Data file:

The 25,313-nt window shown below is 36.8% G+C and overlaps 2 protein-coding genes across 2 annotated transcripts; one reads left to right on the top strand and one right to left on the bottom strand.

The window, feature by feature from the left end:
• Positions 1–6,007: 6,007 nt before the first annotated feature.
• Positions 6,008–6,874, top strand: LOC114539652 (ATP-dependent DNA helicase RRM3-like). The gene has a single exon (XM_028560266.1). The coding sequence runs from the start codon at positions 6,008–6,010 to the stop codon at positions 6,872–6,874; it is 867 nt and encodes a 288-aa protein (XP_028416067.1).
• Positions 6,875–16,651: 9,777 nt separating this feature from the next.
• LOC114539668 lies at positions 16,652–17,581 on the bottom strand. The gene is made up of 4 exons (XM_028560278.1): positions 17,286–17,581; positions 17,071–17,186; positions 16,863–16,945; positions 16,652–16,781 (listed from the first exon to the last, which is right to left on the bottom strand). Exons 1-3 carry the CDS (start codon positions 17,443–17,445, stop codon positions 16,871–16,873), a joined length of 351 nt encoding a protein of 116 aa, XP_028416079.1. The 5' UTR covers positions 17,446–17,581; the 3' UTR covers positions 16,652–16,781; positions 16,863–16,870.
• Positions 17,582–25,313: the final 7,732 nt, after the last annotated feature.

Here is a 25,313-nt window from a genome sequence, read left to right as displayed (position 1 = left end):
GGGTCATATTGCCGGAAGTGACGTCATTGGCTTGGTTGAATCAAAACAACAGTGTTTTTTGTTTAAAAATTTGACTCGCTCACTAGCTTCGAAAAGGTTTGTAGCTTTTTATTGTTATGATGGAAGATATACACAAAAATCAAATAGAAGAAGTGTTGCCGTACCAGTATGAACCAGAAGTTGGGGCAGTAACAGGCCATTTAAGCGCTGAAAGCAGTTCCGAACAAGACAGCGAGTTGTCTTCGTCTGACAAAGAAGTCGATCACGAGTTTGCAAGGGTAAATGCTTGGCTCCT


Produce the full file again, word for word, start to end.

The 25,313-nt window shown below is 36.8% G+C and overlaps 2 protein-coding genes across 2 annotated transcripts; one reads left to right on the top strand and one right to left on the bottom strand.

The window, feature by feature from the left end:
• Positions 1–6,007: 6,007 nt before the first annotated feature.
• Positions 6,008–6,874, top strand: LOC114539652 (ATP-dependent DNA helicase RRM3-like). The gene has a single exon (XM_028560266.1). The coding sequence runs from the start codon at positions 6,008–6,010 to the stop codon at positions 6,872–6,874; it is 867 nt and encodes a 288-aa protein (XP_028416067.1).
• Positions 6,875–16,651: 9,777 nt separating this feature from the next.
• LOC114539668 lies at positions 16,652–17,581 on the bottom strand. The gene is made up of 4 exons (XM_028560278.1): positions 17,286–17,581; positions 17,071–17,186; positions 16,863–16,945; positions 16,652–16,781 (listed from the first exon to the last, which is right to left on the bottom strand). Exons 1-3 carry the CDS (start codon positions 17,443–17,445, stop codon positions 16,871–16,873), a joined length of 351 nt encoding a protein of 116 aa, XP_028416079.1. The 5' UTR covers positions 17,446–17,581; the 3' UTR covers positions 16,652–16,781; positions 16,863–16,870.
• Positions 17,582–25,313: the final 7,732 nt, after the last annotated feature.

Here is a 25,313-nt window from a genome sequence, read left to right as displayed (position 1 = left end):
GGGTCATATTGCCGGAAGTGACGTCATTGGCTTGGTTGAATCAAAACAACAGTGTTTTTTGTTTAAAAATTTGACTCGCTCACTAGCTTCGAAAAGGTTTGTAGCTTTTTATTGTTATGATGGAAGATATACACAAAAATCAAATAGAAGAAGTGTTGCCGTACCAGTATGAACCAGAAGTTGGGGCAGTAACAGGCCATTTAAGCGCTGAAAGCAGTTCCGAACAAGACAGCGAGTTGTCTTCGTCTGACAAAGAAGTCGATCACGAGTTTGCAAGGGTAAATGCTTGGCTCCT